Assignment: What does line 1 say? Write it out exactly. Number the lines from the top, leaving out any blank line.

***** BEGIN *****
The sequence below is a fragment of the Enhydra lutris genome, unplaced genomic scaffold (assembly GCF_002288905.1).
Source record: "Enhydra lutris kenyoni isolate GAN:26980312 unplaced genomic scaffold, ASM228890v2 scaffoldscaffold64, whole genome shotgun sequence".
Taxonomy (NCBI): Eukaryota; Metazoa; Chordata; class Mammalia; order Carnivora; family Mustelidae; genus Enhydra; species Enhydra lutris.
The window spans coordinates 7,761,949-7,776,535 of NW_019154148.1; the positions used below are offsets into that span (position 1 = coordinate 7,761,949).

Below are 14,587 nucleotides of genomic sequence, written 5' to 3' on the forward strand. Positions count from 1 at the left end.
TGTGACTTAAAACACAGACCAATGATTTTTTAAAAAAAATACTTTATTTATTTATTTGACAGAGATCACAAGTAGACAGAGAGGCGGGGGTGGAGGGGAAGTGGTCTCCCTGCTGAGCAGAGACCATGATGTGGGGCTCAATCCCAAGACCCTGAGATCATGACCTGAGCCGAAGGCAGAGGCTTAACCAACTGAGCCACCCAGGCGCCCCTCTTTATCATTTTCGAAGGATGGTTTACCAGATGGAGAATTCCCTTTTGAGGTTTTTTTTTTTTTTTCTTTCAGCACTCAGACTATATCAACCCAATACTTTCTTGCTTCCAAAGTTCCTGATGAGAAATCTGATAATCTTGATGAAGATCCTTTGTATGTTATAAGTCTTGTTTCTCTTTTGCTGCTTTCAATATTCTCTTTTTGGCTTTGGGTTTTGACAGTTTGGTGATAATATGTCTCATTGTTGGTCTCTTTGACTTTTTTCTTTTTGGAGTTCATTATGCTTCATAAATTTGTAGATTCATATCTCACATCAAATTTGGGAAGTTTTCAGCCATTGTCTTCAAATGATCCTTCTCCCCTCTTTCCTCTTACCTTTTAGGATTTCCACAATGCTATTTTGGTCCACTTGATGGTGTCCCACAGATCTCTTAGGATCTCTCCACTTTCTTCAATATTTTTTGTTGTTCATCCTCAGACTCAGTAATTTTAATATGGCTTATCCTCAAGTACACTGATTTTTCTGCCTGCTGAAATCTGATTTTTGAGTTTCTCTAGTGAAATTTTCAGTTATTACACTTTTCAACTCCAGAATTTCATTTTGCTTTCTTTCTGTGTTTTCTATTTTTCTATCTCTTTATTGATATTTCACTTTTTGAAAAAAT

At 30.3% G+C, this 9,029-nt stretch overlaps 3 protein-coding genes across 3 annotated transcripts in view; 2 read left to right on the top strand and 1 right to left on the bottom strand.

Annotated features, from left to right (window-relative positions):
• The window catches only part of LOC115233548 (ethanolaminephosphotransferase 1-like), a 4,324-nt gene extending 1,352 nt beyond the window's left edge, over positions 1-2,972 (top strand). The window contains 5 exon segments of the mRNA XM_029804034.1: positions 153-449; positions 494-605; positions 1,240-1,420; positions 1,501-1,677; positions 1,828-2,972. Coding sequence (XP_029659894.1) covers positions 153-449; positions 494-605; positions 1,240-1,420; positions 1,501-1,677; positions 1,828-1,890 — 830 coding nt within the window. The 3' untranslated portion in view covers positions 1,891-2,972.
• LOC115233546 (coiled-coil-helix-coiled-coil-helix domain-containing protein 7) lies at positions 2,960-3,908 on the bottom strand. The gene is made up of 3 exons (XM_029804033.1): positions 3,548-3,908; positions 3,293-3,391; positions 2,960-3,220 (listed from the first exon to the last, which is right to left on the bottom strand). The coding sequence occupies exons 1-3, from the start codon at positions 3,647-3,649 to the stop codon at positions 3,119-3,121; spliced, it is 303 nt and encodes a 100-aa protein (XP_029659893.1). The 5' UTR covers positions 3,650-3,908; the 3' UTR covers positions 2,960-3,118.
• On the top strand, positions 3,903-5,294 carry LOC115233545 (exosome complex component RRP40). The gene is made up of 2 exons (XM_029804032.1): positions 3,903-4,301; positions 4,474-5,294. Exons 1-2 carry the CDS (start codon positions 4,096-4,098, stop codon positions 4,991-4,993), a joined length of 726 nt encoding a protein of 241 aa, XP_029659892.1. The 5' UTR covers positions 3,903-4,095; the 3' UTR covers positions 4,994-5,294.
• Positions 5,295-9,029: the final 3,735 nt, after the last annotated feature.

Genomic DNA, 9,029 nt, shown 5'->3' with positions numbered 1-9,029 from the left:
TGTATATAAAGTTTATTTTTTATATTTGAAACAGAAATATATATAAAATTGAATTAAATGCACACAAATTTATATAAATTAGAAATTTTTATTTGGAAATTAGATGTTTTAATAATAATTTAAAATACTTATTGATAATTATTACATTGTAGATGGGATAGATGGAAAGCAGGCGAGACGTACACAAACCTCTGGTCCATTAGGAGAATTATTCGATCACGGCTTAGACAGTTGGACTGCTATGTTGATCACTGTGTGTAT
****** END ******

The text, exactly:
The sequence below is a fragment of the Enhydra lutris genome, unplaced genomic scaffold (assembly GCF_002288905.1).